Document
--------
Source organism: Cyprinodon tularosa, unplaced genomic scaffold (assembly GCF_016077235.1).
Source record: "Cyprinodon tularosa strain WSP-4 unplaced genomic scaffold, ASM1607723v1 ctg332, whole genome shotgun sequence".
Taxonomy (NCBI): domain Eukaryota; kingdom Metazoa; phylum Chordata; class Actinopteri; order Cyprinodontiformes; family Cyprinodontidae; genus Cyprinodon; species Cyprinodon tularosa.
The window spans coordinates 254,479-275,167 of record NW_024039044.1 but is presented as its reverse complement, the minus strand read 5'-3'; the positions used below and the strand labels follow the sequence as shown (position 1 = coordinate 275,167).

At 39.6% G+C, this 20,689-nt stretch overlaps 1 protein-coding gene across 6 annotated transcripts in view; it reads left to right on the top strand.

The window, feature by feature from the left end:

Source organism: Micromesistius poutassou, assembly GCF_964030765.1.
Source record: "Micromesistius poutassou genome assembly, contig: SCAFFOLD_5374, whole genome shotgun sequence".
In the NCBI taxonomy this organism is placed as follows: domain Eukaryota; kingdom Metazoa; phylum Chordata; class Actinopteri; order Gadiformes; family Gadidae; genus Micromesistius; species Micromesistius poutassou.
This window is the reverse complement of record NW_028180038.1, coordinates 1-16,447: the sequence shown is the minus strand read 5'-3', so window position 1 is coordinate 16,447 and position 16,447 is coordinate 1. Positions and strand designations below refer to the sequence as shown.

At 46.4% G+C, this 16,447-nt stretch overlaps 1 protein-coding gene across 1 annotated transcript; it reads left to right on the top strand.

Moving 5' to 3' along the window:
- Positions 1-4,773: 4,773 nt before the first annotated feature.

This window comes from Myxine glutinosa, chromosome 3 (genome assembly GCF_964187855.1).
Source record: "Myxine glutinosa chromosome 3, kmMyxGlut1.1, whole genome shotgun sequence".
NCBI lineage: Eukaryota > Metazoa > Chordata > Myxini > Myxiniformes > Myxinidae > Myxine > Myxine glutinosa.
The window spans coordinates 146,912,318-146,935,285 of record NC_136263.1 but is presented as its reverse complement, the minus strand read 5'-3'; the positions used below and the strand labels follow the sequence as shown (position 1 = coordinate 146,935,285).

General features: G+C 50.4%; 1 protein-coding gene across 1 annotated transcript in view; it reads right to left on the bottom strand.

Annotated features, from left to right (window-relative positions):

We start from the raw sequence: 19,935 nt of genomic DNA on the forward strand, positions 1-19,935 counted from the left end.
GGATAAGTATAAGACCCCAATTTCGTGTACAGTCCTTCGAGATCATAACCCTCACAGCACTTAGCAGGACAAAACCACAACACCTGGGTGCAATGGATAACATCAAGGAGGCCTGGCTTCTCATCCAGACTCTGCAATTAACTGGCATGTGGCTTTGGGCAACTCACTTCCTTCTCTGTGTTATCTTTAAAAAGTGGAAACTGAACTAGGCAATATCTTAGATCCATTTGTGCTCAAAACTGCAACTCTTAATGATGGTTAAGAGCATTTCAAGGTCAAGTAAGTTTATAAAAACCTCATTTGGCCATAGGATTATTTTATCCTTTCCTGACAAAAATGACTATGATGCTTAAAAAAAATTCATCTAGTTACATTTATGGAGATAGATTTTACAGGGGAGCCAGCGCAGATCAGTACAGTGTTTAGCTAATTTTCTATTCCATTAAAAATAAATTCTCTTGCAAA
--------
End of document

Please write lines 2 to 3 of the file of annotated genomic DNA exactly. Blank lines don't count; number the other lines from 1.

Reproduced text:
Source record: "Cyprinodon tularosa strain WSP-4 unplaced genomic scaffold, ASM1607723v1 ctg332, whole genome shotgun sequence".
Taxonomy (NCBI): domain Eukaryota; kingdom Metazoa; phylum Chordata; class Actinopteri; order Cyprinodontiformes; family Cyprinodontidae; genus Cyprinodon; species Cyprinodon tularosa.